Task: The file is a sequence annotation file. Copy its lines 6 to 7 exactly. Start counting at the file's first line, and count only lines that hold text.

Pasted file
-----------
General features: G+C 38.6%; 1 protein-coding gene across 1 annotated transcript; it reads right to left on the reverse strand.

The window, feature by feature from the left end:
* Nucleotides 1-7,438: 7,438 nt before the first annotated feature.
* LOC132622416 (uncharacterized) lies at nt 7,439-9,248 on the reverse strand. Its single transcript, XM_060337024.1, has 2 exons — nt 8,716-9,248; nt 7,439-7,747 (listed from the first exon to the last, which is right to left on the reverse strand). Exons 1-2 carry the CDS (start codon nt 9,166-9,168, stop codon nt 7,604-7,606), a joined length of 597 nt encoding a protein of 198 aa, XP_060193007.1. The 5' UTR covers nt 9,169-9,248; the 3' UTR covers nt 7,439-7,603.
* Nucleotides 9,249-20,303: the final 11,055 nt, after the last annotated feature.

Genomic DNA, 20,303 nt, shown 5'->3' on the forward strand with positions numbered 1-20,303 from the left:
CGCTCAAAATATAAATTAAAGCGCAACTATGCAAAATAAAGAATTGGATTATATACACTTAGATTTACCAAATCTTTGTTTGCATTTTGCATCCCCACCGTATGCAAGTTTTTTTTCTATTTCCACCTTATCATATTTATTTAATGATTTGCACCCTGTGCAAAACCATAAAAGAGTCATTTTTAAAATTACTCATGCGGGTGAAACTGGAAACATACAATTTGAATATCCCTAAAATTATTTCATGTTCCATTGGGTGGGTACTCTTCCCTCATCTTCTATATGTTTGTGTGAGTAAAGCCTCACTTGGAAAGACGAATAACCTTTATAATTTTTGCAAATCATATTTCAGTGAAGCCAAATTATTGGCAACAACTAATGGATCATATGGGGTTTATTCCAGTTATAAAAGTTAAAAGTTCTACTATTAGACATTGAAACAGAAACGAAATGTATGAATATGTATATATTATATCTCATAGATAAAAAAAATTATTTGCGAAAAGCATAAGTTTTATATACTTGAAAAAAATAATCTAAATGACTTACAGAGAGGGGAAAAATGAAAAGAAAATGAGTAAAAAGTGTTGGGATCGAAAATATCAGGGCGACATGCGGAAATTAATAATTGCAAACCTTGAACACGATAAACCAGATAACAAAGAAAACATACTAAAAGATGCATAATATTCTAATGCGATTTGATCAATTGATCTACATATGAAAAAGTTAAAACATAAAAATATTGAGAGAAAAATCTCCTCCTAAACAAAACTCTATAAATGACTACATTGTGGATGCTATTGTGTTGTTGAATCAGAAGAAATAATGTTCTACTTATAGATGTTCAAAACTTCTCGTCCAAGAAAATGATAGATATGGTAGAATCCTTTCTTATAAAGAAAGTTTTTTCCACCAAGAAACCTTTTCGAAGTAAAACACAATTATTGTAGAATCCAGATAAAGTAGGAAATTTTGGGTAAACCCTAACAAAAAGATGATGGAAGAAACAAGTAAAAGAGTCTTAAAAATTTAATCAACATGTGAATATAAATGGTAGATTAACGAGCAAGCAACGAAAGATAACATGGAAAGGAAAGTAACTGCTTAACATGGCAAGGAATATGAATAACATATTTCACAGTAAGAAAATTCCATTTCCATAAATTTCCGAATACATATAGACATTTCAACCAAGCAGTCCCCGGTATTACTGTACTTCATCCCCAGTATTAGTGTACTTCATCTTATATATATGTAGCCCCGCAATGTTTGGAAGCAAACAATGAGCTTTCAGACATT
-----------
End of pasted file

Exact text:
Genomic DNA, 20,303 nt, shown 5'->3' on the forward strand with positions numbered 1-20,303 from the left:
CGCTCAAAATATAAATTAAAGCGCAACTATGCAAAATAAAGAATTGGATTATATACACTTAGATTTACCAAATCTTTGTTTGCATTTTGCATCCCCACCGTATGCAAGTTTTTTTTCTATTTCCACCTTATCATATTTATTTAATGATTTGCACCCTGTGCAAAACCATAAAAGAGTCATTTTTAAAATTACTCATGCGGGTGAAACTGGAAACATACAATTTGAATATCCCTAAAATTATTTCATGTTCCATTGGGTGGGTACTCTTCCCTCATCTTCTATATGTTTGTGTGAGTAAAGCCTCACTTGGAAAGACGAATAACCTTTATAATTTTTGCAAATCATATTTCAGTGAAGCCAAATTATTGGCAACAACTAATGGATCATATGGGGTTTATTCCAGTTATAAAAGTTAAAAGTTCTACTATTAGACATTGAAACAGAAACGAAATGTATGAATATGTATATATTATATCTCATAGATAAAAAAAATTATTTGCGAAAAGCATAAGTTTTATATACTTGAAAAAAATAATCTAAATGACTTACAGAGAGGGGAAAAATGAAAAGAAAATGAGTAAAAAGTGTTGGGATCGAAAATATCAGGGCGACATGCGGAAATTAATAATTGCAAACCTTGAACACGATAAACCAGATAACAAAGAAAACATACTAAAAGATGCATAATATTCTAATGCGATTTGATCAATTGATCTACATATGAAAAAGTTAAAACATAAAAATATTGAGAGAAAAATCTCCTCCTAAACAAAACTCTATAAATGACTACATTGTGGATGCTATTGTGTTGTTGAATCAGAAGAAATAATGTTCTACTTATAGATGTTCAAAACTTCTCGTCCAAGAAAATGATAGATATGGTAGAATCCTTTCTTATAAAGAAAGTTTTTTCCACCAAGAAACCTTTTCGAAGTAAAACACAATTATTGTAGAATCCAGATAAAGTAGGAAATTTTGGGTAAACCCTAACAAAAAGATGATGGAAGAAACAAGTAAAAGAGTCTTAAAAATTTAATCAACATGTGAATATAAATGGTAGATTAACGAGCAAGCAACGAAAGATAACATGGAAAGGAAAGTAACTGCTTAACATGGCAAGGAATATGAATAACATATTTCACAGTAAGAAAATTCCATTTCCATAAATTTCCGAATACATATAGACATTTCAACCAAGCAGTCCCCGGTATTACTGTACTTCATCCCCAGTATTAGTGTACTTCATCTTATATATATGTAGCCCCGCAATGTTTGGAAGCAAACAATGAGCTTTCAGACATT